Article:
The month of this Land Times/أحوال الأرض issue 23 is full with commemorations and processes that make us reflect on one of the greatest problems on our conflicted and climatically changing planet. The forced displacement of inhabitants, including entire human settlements, is as much a legacy of human activity as global warming itself.
Starting from the recent heat domes and unprecedented floods afflicting the Northern Hemisphere, we are freshly reminded of the havoc we have wrought on our only habitat, the Earth. Across that latitude also, the story of colonialism, with its accompanying displacements and genocides, has emerged once again with the unearthing of mass graves of Canada’s indigenous children, about which the First Nations tried for more than a century to tell the wider world.
The continuity of the practice of ethnic cleansing and population transfer in the Middle World of North Africa and Western Asia—whether carried out by Morocco’s occupation of Western Sahara, ISIS, the Syrian government forces, Israel or the Afghan Taliban—in the present day remind us of the continuity of that tragic history and the silencing of their victims. Meanwhile, concurrent commemorations make us pause to take account of those displacements.
Two of these speak of both the continuity of displacement and its present relevance: One is this year’s launch of the UN’s Fourth Decade for the Eradication of Colonialism, which resolution came on the 60th anniversary of the Declaration on the Granting of Independence to Colonial Countries and Peoples (A/RES/1514 XV). Meanwhile, this year also marks the 45th anniversary of the two Human Rights Covenants (ICESCR and ICCPR), which also enshrine the obligation of states to uphold the self-determination of peoples and “for their own ends, freely dispose of their natural wealth and resources” (common Article 1.2).
Another is this month’s 70th year since adoption of the Refugee Convention. This Land Times/أحوال الأرضreview of that milestone raises questions about the treaty’s status in the world. Most significantly, in addition to HIC-HLRN’s 2020 World Habitat Day report, the article Refugee Convention @ 70 notes the increase of three million refugees and displaced persons just in the past pandemic year, reaching a record total of 80 million affected persons across the globe.
On this 35th year of the Declaration on the Right to Development, Transforming our world: the 2030 Agenda for Sustainable Development enters its fifth year, with the High-level Political Forum receiving 42 states’ Voluntary National Reviews on progress toward the Sustainable Development Goals, fully one-third of the way into the 2030 Agenda. The message this year is, the pandemic notwithstanding, the world is falling far short of the promised Goals.
Moreover, messages from HIC in 2019 and 2020 have warned that, despite lofty promises methodically to align global policy commitments with human rights obligations, that effort has not lived up to expectations. With a view to COVID-19 pandemic recovery, this year’s Habitat Voices set out a n alternate vision and another call for pursuit of a Human Rights Habitat.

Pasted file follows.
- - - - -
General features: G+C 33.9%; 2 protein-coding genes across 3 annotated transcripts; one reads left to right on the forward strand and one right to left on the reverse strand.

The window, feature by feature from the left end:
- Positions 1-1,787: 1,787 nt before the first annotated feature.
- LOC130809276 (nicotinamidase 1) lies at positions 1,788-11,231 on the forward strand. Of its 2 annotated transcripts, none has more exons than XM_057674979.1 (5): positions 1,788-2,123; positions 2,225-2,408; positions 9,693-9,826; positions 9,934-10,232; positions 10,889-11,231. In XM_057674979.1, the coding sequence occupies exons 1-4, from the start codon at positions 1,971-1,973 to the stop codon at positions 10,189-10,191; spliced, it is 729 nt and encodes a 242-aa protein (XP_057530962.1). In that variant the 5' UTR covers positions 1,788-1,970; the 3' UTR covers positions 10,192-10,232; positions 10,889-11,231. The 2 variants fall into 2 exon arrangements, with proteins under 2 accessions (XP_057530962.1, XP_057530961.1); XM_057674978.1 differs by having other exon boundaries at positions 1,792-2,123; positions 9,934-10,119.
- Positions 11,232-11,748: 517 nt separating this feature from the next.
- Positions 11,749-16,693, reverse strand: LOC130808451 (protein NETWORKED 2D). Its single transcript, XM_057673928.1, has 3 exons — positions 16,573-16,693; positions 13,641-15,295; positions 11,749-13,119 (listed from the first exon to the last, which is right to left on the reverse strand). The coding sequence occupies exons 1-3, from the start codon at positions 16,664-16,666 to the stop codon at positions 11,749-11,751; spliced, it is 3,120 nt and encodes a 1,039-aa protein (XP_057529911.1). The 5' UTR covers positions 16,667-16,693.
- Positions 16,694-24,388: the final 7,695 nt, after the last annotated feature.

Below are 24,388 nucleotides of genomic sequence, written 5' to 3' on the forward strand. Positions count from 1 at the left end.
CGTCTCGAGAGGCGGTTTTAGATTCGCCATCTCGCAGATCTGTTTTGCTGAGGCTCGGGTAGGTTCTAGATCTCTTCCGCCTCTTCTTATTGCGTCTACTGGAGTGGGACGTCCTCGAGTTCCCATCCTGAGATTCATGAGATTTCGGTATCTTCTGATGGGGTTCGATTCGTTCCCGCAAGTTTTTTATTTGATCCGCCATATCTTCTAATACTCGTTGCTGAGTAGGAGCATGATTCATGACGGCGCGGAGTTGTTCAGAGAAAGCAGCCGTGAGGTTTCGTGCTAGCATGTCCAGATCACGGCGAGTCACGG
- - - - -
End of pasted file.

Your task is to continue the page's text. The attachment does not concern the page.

Meanwhile, the SDG Targets and Indicators turn a blind eye to human rights criteria relevant to Goal 11, especially alternatives to impoverishing forced eviction. However, diligent efforts within the Human Rights System such as the Special Rapporteur’s ongoing study on discrimination and spatial segregation in housing reported here seek to shed light on the gaps and need for more fundamental changes in state behavior.
Numerous observers have express that the roll-out of the UN Secretariat’s Food Systems Summit scheduled for September 2021 epitomizes those broken promises of human rights and development policy coherence, as explained in this issue’s article “W(h)ither the UN Food Systems Summit.” Related to the process of setting norms and standards is the effort of the UN Committee on Economic, Social and Cultural Rights that, despite good intentions, risks to send us several steps backward. The Committee’s long-awaited draft General Comment on land and Economic, Social and Cultural Rights is disappointing in its structure and content. However, as consultations continue and inputs are encouraged until 27 July 2021, HIC-HLRN maintains that adherence to the Covenant and relevant science calls for recognition of a human right to land.
Civil society efforts reported in this Land Times/أحوال الأرضcontinue to correct the course of global and local policy and human rights related to habitat. In particular, HIC Members are contributing to much-needed land reform in Angola and quantifying impacts on women dispossessed of land and home in Zambia and Zimbabwe, as well as seeking accountability for violations of housing and land rights of the indigenous Palestinian people under an enduring apartheid and population-transfer regime, amid assaults on food sovereignty, not least in blockaded and embattled Gaza Strip. These efforts continue to hold a candle against the darkness and uphold the vision of a human rights habitat without displacement.